This talk will present a brief survey of known kaḷarippayaṟṟ˘ texts and discuss the methodologies I have evolved to collect and analyse discrete sections of otherwise closely- guarded texts from the CVN lineage that is the chief focus of my research. I will discuss these and their working translations, which are still evolving as part of my PhD project. This textual analysis has been guided by Dr. SAS Sarma at l'École française d'Extrême-Orient at Pondicherry.  

    My PhD is at the Open University in the UK, exploring the relationship between practice and textual traditions in kaḷarippayaṟṟ˘, funded by the UK Arts and Humanities Research Council’s Open-Oxford-Cambridge Doctoral Training Partnership. This interdisciplinary research encompasses ethnography, drawing on a relationship since 2002 with CVN Kalari in Thiruvananthapuram, and the study of manuscripts in Malayalam and Sanskrit. My background is in dance and somatic practices, where my work investigates the confluence of my praxes of postmodern dance, martial arts and yoga.  

    You can read more about Lucy's PhD project here: http://www.open.ac.uk/people/lmc662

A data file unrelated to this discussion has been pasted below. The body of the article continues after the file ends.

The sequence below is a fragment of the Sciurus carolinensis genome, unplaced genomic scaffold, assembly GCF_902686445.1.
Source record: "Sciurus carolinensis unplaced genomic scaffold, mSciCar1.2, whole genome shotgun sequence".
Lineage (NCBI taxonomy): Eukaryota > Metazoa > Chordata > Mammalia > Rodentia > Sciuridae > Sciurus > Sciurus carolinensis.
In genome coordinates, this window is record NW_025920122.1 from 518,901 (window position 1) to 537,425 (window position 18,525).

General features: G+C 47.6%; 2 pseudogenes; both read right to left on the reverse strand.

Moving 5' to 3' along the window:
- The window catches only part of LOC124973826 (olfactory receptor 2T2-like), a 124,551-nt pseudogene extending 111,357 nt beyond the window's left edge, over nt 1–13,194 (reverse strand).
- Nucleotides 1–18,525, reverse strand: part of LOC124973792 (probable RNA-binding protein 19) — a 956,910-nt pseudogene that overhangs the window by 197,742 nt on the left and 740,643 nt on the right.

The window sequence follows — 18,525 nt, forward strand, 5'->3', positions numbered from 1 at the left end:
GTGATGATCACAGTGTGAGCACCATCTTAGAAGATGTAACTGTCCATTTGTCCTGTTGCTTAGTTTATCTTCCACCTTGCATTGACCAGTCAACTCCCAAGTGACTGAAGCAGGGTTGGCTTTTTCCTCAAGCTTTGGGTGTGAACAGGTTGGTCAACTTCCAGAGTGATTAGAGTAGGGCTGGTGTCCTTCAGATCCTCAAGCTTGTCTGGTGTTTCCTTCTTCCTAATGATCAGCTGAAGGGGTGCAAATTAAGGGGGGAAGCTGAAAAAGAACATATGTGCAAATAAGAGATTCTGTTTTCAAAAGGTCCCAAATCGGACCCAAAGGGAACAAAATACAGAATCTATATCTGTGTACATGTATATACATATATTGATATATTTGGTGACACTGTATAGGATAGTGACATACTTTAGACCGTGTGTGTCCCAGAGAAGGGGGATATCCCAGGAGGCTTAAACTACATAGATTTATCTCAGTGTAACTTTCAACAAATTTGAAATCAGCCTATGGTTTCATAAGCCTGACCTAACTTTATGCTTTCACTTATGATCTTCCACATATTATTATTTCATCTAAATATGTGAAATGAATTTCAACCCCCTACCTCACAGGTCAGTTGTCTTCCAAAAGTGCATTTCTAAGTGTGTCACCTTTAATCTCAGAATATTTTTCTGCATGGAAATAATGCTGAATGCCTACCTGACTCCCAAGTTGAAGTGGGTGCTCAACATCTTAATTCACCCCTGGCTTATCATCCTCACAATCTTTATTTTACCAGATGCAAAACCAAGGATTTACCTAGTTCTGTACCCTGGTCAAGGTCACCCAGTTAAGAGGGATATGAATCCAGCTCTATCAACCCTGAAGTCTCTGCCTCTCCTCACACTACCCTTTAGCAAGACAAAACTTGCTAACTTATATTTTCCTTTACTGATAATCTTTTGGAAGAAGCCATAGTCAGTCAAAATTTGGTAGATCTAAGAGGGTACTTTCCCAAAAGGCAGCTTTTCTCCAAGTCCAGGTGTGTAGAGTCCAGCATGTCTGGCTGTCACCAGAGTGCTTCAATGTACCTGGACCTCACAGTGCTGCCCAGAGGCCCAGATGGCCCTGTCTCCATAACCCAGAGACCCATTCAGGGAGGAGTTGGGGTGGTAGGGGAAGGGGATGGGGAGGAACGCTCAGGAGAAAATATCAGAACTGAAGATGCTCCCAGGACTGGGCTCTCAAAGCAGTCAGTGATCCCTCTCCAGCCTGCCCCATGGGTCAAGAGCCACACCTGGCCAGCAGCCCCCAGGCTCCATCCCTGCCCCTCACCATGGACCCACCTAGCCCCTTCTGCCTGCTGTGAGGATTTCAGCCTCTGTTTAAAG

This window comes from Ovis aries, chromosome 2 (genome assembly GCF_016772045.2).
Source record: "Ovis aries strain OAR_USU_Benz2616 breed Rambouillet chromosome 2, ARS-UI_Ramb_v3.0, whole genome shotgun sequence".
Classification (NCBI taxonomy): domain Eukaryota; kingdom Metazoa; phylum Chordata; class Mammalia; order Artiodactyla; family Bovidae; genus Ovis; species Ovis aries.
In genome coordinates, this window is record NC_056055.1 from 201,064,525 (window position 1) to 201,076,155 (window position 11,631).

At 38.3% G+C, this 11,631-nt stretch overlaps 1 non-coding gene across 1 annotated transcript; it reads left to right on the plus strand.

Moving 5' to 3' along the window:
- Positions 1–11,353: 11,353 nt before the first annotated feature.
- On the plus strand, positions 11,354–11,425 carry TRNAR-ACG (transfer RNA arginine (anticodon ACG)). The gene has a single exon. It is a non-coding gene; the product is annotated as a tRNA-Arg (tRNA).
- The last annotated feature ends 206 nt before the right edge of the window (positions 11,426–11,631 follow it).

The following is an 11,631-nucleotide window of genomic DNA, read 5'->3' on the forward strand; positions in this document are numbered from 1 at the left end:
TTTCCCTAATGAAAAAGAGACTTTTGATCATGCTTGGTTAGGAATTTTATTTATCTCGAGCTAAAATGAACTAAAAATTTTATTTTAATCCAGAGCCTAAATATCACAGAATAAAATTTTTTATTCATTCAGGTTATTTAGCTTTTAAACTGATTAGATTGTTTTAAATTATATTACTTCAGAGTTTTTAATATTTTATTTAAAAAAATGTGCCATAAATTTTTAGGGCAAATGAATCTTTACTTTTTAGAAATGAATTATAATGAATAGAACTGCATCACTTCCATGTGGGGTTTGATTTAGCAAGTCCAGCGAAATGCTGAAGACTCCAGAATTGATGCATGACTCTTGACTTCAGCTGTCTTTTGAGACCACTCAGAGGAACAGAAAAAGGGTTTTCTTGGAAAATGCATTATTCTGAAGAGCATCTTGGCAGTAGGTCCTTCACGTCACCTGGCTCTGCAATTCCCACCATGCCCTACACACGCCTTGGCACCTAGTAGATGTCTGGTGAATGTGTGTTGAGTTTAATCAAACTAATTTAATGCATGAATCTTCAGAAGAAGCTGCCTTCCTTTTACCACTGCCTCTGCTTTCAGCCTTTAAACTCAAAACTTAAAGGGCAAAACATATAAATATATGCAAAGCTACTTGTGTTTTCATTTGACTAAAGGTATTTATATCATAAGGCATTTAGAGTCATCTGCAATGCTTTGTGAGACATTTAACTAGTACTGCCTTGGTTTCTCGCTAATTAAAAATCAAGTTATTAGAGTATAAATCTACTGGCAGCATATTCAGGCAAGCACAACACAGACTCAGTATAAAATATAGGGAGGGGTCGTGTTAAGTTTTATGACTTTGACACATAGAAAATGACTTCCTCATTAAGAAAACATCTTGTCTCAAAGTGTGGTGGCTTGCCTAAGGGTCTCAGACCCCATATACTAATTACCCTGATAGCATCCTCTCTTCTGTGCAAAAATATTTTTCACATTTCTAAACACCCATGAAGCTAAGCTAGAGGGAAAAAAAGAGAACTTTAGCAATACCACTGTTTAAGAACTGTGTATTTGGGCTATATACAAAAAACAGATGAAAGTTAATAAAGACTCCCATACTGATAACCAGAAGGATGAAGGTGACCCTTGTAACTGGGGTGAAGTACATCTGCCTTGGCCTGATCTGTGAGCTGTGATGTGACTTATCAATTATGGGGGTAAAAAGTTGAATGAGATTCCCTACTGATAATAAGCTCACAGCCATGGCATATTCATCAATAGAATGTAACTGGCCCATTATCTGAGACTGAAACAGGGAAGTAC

• October 17, 2022

    Speaker: Dr Charu Singh, Dept. of History, Stanford University (from January 2023: Assistant Professor, Dept. History and Philosophy of Science, University of Cambridge)
    Title: When science became vijñāna: Redescriptions of knowledge in colonial north India, 1915–1935.
    See attached papers, all in the zip file:

    • Charu Singh, "When science became vijñāna: Redescriptions of knowledge in colonial north India, 1915–1935."  Abstract.
    • Elshakry, M. (2010) “When Science Became Western: Historiographical Reflections,” Isis 101: 98–109. Available at: http://www.jstor.org/stable/10.1086/652691.
    • Menon, M. (2021) “Indigenous Knowledges and Colonial Sciences in South Asia,” South Asian History and Culture. 13: 1–18.